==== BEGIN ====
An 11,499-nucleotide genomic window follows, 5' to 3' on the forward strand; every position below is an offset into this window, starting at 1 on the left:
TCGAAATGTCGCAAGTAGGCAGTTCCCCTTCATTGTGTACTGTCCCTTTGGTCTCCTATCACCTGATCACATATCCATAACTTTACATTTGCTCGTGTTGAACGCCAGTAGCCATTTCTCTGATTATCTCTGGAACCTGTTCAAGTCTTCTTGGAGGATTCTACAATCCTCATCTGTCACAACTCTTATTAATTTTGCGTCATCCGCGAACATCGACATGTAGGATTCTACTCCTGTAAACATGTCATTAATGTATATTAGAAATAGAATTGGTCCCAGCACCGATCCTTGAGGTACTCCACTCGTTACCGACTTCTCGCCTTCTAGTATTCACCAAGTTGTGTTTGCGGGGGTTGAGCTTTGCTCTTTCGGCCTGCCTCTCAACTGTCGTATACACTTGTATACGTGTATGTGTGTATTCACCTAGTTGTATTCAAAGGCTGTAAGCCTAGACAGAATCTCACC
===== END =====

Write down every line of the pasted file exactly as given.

An 11,499-nucleotide genomic window follows, 5' to 3' on the forward strand; every position below is an offset into this window, starting at 1 on the left:
TCGAAATGTCGCAAGTAGGCAGTTCCCCTTCATTGTGTACTGTCCCTTTGGTCTCCTATCACCTGATCACATATCCATAACTTTACATTTGCTCGTGTTGAACGCCAGTAGCCATTTCTCTGATTATCTCTGGAACCTGTTCAAGTCTTCTTGGAGGATTCTACAATCCTCATCTGTCACAACTCTTATTAATTTTGCGTCATCCGCGAACATCGACATGTAGGATTCTACTCCTGTAAACATGTCATTAATGTATATTAGAAATAGAATTGGTCCCAGCACCGATCCTTGAGGTACTCCACTCGTTACCGACTTCTCGCCTTCTAGTATTCACCAAGTTGTGTTTGCGGGGGTTGAGCTTTGCTCTTTCGGCCTGCCTCTCAACTGTCGTATACACTTGTATACGTGTATGTGTGTATTCACCTAGTTGTATTCAAAGGCTGTAAGCCTAGACAGAATCTCACC